Oct 26, 2012 Walt Wojciechowski
Business and Leadership recently spoke to Stuart Ramsden, a credit risk management expert who focuses on issues related to global trade. According to the news provider, Ramsden purported that exporting has been a crucial tool to improve overall economic conditions in most countries, but this has led to more credit risks than ever before. The expert suggested that many businesses do not take advantage of the resources available to them to avoid credit risk problems when beginning to export. International business rules can be extremely difficult to understand and follow, but every country has resources in place to help companies mitigate the risks. Ramsden told Business and Leadership that businesses should always ensure due diligence of the countries they intend to trade with prior to exchanging goods and finances. Further, companies can use service providers to more adequately manage credit risks on the global stage. The expert's company conducted research that found the biggest problems facing exporters when it comes to credit risk management include understanding foreign laws and not adequately researching destinations. Credit risk management firms that specialize in these practices can help reduce the instance of lost finances when doing business overseas. Organization offers credit risk tips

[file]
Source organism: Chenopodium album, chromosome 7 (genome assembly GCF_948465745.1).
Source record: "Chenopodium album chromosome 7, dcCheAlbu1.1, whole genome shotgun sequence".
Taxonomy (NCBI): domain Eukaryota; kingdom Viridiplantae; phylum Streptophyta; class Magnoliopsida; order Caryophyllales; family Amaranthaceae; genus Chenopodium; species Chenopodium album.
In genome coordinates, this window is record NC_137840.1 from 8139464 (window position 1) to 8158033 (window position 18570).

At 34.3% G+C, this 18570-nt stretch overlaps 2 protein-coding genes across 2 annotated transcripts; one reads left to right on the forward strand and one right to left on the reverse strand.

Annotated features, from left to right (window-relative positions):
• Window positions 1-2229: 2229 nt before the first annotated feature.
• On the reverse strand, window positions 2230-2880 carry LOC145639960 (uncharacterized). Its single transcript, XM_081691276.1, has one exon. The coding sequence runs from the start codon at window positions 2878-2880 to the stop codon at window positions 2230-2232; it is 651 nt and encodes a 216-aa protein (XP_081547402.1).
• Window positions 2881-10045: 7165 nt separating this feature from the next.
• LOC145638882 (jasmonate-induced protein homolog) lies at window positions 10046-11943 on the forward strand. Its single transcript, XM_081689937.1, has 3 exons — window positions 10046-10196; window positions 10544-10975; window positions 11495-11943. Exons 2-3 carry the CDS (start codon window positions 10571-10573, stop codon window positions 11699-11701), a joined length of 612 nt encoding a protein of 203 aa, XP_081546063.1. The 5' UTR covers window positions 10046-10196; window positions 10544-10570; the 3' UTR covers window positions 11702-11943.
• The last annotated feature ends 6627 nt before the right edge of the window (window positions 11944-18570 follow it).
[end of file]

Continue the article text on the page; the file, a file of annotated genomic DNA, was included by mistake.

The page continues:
The Global Association of Risk Professionals (GARP) recommends that companies create accurate credit models that give a better idea of the different risks associated with each country with which they intend to do business. GARP also explained a distinction between credit risk and market risk, which is important to segregate when formulating a strategy. Assessments of credit risk should be simultaneously broad and precise, as both annual trends and specific instances need to be taken into account prior to financial and product exchanges. GARP added that the five c's of credit - capital, capacity, conditions, collateral and character - should all be considered when conducting research of new markets.